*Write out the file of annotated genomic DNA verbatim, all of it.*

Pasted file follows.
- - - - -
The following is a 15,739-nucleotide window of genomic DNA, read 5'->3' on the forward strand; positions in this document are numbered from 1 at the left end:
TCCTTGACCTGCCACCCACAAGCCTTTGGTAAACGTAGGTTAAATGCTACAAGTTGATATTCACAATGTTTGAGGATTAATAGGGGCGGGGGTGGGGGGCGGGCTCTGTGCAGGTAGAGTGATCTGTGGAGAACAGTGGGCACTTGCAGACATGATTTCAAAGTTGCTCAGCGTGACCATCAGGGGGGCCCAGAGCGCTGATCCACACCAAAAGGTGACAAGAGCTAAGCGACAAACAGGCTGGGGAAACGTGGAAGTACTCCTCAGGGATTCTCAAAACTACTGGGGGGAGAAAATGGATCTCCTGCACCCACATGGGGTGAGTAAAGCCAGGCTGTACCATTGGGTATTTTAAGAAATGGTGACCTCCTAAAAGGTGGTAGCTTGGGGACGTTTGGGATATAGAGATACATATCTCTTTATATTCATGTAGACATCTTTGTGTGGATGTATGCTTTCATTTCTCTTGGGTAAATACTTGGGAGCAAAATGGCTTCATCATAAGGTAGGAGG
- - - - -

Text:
The following is a 15,739-nucleotide window of genomic DNA, read 5'->3' on the forward strand; positions in this document are numbered from 1 at the left end:
TCCTTGACCTGCCACCCACAAGCCTTTGGTAAACGTAGGTTAAATGCTACAAGTTGATATTCACAATGTTTGAGGATTAATAGGGGCGGGGGTGGGGGGCGGGCTCTGTGCAGGTAGAGTGATCTGTGGAGAACAGTGGGCACTTGCAGACATGATTTCAAAGTTGCTCAGCGTGACCATCAGGGGGGCCCAGAGCGCTGATCCACACCAAAAGGTGACAAGAGCTAAGCGACAAACAGGCTGGGGAAACGTGGAAGTACTCCTCAGGGATTCTCAAAACTACTGGGGGGAGAAAATGGATCTCCTGCACCCACATGGGGTGAGTAAAGCCAGGCTGTACCATTGGGTATTTTAAGAAATGGTGACCTCCTAAAAGGTGGTAGCTTGGGGACGTTTGGGATATAGAGATACATATCTCTTTATATTCATGTAGACATCTTTGTGTGGATGTATGCTTTCATTTCTCTTGGGTAAATACTTGGGAGCAAAATGGCTTCATCATAAGGTAGGAGG